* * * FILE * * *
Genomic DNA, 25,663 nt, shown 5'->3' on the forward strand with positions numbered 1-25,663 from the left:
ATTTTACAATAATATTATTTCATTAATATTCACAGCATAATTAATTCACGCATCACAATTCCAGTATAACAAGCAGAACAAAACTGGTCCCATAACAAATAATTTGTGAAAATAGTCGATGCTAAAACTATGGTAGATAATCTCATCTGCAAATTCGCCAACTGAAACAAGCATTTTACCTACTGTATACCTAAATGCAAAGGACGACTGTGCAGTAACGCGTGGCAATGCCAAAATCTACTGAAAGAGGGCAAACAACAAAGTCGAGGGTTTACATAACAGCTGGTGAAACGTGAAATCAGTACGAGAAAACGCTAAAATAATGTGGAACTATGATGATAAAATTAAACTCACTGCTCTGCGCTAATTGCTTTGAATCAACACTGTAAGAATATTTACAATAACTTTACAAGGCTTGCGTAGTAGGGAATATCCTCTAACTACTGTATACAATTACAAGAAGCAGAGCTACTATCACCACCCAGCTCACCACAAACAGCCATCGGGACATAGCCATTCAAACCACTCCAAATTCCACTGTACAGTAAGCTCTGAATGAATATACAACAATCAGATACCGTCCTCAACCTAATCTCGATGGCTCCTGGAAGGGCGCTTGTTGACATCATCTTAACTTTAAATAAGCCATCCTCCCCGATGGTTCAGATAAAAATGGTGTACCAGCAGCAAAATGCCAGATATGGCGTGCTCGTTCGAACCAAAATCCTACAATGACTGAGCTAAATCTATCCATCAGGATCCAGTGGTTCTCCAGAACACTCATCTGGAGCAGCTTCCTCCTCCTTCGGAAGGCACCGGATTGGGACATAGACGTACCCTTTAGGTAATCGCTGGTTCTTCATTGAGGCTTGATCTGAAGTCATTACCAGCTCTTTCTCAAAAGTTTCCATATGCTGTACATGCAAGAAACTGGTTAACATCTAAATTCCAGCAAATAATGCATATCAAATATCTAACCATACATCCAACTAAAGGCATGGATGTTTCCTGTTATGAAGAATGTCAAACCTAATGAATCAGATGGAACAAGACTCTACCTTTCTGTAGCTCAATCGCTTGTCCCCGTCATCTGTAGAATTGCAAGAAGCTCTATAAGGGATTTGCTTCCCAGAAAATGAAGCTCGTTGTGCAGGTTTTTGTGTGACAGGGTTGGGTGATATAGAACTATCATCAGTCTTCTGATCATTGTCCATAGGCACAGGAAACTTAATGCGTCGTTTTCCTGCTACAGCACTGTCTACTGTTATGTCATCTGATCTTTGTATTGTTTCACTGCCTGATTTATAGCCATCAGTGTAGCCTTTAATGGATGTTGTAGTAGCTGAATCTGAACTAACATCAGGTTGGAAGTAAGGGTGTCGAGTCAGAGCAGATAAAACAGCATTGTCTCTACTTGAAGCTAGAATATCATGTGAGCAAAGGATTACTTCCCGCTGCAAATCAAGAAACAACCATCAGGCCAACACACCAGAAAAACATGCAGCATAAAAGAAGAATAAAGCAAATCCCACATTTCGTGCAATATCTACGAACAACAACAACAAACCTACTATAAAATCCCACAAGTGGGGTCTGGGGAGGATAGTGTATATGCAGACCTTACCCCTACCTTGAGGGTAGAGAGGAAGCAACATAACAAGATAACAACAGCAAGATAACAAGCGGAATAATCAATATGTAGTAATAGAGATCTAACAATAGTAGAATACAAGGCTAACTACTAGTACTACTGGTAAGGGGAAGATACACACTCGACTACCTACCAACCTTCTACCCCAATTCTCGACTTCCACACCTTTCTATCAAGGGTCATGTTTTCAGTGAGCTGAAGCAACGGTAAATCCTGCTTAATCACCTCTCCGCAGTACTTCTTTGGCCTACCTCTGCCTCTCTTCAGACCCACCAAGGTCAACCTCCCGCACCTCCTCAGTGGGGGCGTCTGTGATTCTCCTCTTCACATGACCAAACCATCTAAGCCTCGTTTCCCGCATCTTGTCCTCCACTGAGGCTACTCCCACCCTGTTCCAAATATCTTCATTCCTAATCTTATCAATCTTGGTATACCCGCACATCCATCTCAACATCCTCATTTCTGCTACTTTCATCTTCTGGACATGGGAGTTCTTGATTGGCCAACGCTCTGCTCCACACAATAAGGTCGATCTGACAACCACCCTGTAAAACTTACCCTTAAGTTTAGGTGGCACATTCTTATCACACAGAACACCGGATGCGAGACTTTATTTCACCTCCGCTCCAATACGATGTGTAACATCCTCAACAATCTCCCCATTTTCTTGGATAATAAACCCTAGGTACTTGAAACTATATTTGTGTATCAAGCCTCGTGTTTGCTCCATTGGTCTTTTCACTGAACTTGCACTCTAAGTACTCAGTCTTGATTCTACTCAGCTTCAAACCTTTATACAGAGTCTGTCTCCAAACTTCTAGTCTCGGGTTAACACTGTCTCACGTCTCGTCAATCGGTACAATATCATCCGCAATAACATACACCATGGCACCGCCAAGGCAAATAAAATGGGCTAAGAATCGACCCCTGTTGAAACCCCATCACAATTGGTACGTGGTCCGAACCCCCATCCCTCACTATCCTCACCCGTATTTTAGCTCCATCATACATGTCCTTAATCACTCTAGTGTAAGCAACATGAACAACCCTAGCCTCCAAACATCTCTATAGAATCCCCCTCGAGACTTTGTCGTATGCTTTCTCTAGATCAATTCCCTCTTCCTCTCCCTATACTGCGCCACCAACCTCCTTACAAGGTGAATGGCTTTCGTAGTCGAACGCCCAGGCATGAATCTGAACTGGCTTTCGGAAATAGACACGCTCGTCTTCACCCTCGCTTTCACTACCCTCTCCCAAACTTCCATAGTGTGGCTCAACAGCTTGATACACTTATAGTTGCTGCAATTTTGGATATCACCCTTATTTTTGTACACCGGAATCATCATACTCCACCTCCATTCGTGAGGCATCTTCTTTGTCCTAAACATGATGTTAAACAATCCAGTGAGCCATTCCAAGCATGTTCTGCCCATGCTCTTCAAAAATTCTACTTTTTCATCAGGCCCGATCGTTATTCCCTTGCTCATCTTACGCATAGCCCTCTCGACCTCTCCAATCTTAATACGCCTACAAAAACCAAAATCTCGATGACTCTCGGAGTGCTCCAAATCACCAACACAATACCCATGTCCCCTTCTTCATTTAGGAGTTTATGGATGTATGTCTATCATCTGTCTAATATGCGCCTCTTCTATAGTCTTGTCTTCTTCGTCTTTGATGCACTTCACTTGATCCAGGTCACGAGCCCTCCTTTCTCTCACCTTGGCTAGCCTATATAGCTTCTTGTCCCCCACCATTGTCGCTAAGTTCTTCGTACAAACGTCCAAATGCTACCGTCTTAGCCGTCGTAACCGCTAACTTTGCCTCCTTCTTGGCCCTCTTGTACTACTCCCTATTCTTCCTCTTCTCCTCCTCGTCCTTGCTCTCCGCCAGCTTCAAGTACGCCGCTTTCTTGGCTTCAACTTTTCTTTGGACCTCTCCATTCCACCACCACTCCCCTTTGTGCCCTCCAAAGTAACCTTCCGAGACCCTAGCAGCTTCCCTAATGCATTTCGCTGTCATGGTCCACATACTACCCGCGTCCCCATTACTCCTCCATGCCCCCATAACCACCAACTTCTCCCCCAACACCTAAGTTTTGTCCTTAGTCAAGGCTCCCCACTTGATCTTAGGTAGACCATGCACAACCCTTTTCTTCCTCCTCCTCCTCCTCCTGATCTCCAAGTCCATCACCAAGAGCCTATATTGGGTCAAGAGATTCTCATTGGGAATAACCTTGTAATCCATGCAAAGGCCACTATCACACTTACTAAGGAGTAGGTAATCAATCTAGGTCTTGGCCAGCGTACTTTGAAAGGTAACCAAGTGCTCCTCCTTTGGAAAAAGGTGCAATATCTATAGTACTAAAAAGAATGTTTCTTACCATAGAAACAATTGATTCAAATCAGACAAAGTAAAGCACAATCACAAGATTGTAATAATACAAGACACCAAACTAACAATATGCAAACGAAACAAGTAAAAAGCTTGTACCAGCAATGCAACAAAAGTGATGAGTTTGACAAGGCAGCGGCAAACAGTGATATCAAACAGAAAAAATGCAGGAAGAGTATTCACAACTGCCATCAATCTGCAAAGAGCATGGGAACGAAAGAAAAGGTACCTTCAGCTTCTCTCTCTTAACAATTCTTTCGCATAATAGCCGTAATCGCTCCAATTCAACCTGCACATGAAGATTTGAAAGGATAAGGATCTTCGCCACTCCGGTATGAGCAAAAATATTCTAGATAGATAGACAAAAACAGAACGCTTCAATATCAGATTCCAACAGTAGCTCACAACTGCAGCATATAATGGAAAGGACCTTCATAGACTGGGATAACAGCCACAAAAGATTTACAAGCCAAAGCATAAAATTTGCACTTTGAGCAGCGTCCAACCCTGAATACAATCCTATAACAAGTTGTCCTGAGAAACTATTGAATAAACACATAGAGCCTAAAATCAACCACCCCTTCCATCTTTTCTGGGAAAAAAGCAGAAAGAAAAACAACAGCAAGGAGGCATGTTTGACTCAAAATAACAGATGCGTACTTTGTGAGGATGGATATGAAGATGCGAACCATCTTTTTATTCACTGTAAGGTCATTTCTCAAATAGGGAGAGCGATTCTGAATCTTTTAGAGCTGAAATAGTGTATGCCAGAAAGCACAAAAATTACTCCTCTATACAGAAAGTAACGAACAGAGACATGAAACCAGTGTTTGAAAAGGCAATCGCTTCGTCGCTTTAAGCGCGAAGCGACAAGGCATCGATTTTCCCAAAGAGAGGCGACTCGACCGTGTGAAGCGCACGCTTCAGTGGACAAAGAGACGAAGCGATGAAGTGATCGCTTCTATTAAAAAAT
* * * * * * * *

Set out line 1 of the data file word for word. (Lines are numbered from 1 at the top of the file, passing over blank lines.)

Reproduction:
Genomic DNA, 25,663 nt, shown 5'->3' on the forward strand with positions numbered 1-25,663 from the left: